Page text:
Last Sunday was a big sporting day in the desert. First up was the final round of the concluding tournament on the 2022 DP World [European] Tour in Dubai. Then we had the Abu Dhabi Grand Prix, also the final event on the Formula 1 season’s calendar. At 4 pm UK time, we had football, with Ecuador taking on the hosts in the opening match of the World Cup in Qatar. If Saudi Arabia had managed to arrange for the evening to involve one of those world title boxing fights it intermittently promotes, that would have been some sporting Grand Slam for the Middle East.
There’s a little over a month to go until the World Cup ends; just two days until the 2023 DP World Tour schedule gets started in Johannesburg. Which leaves us with just a little time to reflect on Jon Rahm’s victory in the DP World Tour Championship over the Earth Course at the Jumeirah Golf Estate, the third time he had emerged triumphant in this battle of the best in Europe. His total of 268 was two shots better than managed by Tyrrell Hatton and Alex Noren, and four better than Rory McIlroy, whose fourth-place finish nevertheless enabled the world No. 1 to claim the Harry Vardon Trophy for topping what we used to call the Order of Merit for the fourth time. It is perhaps a reflection of how the geography (and much else) has changed in golf that McIlroy was able to do this without actually winning in Europe.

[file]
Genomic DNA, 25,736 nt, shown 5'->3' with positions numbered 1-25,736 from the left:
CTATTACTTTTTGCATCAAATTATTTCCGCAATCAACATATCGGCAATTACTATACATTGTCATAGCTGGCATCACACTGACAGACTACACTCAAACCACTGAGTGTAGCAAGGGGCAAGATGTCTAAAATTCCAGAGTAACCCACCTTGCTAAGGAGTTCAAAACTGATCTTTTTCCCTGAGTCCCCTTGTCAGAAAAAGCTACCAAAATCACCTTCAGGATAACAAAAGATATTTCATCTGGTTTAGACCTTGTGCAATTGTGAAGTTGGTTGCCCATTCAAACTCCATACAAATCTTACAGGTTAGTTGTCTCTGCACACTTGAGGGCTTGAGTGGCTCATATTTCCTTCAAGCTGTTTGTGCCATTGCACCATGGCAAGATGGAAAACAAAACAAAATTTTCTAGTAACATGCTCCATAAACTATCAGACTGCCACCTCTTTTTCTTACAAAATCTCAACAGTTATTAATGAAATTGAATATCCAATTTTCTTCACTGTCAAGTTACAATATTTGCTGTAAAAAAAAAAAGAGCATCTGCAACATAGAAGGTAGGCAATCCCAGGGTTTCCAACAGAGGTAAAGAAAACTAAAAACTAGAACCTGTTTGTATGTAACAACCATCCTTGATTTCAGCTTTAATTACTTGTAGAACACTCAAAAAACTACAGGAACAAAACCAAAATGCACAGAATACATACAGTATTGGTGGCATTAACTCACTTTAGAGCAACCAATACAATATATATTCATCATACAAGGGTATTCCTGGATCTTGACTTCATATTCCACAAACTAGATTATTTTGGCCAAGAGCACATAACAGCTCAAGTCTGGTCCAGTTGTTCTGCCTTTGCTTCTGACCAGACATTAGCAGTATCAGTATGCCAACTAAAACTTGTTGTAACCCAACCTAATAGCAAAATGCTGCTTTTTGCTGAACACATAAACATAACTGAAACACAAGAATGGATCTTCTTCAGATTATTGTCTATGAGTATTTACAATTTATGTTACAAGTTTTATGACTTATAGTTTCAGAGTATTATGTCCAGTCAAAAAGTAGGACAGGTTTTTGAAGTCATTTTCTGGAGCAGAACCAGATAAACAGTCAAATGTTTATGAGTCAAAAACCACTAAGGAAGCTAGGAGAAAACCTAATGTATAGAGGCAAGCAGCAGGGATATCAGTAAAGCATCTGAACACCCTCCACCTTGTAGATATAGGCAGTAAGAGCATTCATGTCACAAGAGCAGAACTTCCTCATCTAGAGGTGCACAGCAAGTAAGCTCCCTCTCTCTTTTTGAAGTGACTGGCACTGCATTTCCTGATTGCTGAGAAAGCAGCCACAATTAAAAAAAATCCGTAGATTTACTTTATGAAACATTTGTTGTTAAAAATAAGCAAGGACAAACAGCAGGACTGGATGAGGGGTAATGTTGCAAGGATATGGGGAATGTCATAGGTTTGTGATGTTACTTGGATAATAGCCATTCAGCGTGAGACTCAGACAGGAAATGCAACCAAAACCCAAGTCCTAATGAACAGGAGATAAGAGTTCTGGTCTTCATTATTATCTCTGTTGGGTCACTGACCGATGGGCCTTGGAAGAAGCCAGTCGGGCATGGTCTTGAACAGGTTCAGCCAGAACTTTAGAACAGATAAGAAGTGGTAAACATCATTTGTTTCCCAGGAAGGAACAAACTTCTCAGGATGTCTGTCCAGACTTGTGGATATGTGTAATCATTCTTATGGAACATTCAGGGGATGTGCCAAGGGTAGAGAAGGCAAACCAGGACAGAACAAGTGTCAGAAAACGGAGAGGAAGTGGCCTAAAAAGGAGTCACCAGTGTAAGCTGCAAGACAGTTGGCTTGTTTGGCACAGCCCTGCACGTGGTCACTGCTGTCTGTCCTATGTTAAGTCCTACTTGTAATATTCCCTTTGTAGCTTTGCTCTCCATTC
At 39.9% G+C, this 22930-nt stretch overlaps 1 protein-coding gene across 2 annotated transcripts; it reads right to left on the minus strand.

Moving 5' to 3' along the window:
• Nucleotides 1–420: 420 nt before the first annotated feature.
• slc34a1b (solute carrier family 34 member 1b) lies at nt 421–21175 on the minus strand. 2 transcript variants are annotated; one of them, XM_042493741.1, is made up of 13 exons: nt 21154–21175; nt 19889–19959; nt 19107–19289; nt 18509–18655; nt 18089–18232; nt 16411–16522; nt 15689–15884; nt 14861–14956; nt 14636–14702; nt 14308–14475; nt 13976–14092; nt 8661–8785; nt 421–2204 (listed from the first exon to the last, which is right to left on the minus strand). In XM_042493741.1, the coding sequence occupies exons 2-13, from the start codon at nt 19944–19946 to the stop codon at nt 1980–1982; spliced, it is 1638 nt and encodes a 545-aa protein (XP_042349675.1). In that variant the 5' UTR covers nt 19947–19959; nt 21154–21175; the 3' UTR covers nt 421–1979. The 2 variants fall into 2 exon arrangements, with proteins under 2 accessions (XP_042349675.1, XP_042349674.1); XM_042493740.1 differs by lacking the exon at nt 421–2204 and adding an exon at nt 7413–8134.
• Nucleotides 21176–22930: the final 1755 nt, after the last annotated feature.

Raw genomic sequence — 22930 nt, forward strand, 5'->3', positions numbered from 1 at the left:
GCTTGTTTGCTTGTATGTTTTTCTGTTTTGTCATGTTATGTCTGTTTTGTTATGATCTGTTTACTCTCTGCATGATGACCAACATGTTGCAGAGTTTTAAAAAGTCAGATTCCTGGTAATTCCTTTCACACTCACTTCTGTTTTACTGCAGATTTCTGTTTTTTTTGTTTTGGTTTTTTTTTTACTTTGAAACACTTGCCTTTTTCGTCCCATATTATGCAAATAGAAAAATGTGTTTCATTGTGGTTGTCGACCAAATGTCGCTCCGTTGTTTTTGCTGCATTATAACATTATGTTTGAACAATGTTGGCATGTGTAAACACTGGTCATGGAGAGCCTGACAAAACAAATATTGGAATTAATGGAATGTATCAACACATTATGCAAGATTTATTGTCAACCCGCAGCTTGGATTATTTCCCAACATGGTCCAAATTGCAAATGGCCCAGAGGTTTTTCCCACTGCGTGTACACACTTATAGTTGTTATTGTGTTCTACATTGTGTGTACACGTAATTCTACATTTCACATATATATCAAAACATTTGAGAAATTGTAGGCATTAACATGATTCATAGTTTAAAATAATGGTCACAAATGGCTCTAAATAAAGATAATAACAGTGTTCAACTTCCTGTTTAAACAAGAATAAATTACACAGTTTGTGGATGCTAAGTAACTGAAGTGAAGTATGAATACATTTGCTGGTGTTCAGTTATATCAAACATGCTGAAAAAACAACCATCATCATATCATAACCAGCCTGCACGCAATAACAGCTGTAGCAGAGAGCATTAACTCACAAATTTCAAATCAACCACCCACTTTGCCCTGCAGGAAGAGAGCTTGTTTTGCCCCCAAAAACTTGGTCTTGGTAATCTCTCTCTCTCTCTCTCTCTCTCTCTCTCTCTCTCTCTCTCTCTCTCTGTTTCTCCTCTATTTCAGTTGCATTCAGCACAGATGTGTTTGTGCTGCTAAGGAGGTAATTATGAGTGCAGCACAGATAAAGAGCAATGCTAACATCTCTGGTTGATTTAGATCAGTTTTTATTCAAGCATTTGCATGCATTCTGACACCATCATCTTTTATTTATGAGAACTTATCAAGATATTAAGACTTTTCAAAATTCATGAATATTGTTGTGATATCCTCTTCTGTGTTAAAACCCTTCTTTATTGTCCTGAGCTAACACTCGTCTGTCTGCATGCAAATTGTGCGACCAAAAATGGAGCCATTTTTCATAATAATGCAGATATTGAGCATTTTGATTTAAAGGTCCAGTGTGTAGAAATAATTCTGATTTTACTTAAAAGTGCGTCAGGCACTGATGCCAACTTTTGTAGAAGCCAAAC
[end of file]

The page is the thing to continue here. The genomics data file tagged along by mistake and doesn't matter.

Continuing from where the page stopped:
Rahm began the week with a vigorous broadside against the Official World Golf Rankings. And this was nothing to do with the complaints levelled by Greg Norman on behalf of his LIV golfers. “The OWGR right now is laughable,” said Rahm. “Laughable! The fact that [the PGA Tour event this week] doesn’t have any of the top-20 in the world and has more points than this event where we have seven of the top-20 is laughable.” Nothing that occurred in Dubai caused him to change his mind but he left the place happy. “Three wins worldwide, three wins on three different continents. There was no major championship but it’s still a really good season.”
McIlroy was a happy chappy, too. “It means a lot,” he said. “It’s been seven years since I’ve last done it. Obviously this is my fourth one but it’s been a while. I’ve won three FedEx Cups since the last time I won, which was the Race to Dubai back then.” And looking ahead as well as back he added this. “It’s taken me seven years to get my hands back on this trophy and it’s been eight since I won a major. If I can keep playing the way I’m playing and keep these levels up, I will do that.”
In 2014 he won both the Open and the USPGA Championship. The former was played at Royal Liverpool. It will be back at Hoylake next July.
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